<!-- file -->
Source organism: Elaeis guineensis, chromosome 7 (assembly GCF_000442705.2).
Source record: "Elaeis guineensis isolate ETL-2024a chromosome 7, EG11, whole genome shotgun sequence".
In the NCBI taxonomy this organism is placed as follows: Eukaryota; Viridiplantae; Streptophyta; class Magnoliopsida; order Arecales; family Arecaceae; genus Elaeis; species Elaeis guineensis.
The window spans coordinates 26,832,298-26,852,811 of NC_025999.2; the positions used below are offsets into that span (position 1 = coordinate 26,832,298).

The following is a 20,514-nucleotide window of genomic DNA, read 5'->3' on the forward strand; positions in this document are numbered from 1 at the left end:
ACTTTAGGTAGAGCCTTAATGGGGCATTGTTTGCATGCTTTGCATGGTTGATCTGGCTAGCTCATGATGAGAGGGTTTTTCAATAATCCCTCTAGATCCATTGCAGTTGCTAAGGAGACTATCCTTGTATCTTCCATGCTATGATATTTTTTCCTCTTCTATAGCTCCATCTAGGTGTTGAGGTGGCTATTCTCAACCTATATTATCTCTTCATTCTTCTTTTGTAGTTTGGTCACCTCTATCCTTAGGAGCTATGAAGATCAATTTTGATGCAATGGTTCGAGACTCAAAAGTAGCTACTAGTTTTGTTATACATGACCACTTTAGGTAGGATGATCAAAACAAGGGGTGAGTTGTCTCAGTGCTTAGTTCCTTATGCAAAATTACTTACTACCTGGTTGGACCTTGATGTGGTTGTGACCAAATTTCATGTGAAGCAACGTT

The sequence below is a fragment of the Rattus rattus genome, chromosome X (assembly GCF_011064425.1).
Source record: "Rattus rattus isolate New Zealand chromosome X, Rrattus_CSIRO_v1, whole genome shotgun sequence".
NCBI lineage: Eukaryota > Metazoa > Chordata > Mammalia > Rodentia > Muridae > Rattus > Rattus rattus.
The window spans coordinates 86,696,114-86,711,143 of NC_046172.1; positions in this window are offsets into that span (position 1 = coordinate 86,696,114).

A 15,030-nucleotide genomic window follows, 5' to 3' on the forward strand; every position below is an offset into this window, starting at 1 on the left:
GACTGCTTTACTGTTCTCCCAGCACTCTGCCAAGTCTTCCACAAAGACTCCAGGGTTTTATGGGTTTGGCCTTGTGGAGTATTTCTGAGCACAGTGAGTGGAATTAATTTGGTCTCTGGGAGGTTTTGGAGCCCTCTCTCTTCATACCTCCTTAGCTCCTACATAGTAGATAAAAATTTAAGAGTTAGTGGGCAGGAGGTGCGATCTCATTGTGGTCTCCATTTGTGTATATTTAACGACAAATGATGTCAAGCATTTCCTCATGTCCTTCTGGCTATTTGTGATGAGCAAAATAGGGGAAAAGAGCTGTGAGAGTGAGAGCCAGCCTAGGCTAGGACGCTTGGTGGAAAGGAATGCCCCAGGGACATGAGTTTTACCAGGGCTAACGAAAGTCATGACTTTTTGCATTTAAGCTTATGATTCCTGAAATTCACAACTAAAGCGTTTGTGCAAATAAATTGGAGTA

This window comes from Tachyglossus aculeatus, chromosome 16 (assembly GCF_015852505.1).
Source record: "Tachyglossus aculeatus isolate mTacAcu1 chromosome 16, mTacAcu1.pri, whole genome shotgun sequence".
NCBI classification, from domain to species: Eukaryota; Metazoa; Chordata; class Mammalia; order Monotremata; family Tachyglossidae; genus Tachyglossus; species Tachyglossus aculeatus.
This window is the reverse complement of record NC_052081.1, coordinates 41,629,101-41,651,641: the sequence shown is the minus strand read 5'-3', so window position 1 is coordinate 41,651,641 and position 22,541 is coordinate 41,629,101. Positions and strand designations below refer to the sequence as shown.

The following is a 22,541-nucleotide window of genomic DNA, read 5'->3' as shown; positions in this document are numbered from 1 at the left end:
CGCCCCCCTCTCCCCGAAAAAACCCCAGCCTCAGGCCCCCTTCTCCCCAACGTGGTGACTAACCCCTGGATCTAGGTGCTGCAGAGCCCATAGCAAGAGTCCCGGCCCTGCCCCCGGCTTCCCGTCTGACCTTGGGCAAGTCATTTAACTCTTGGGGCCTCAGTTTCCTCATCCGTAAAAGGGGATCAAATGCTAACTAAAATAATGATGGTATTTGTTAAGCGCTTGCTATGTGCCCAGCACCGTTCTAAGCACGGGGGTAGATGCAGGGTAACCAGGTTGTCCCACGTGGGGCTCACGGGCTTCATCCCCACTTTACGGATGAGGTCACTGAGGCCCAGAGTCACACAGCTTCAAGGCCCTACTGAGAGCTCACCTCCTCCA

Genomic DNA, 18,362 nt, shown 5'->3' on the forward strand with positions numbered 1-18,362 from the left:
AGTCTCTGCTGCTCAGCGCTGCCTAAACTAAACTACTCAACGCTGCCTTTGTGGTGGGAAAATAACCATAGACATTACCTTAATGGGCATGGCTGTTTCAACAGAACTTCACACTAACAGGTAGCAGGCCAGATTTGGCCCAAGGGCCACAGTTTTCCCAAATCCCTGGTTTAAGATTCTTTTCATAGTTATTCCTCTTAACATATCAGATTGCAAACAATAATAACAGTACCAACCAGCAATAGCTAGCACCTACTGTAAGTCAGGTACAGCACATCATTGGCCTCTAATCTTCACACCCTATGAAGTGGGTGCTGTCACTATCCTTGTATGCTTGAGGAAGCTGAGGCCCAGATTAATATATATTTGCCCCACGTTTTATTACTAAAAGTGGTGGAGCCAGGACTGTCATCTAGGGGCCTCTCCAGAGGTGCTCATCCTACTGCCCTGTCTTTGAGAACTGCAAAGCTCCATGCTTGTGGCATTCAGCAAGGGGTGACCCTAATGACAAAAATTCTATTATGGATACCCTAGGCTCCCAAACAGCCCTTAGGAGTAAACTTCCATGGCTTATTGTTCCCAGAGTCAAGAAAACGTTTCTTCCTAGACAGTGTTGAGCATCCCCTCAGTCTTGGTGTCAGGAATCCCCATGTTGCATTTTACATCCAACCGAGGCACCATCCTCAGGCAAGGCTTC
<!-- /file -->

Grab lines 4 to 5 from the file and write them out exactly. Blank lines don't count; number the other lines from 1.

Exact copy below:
The window spans coordinates 26,832,298-26,852,811 of NC_025999.2; the positions used below are offsets into that span (position 1 = coordinate 26,832,298).

The following is a 20,514-nucleotide window of genomic DNA, read 5'->3' on the forward strand; positions in this document are numbered from 1 at the left end: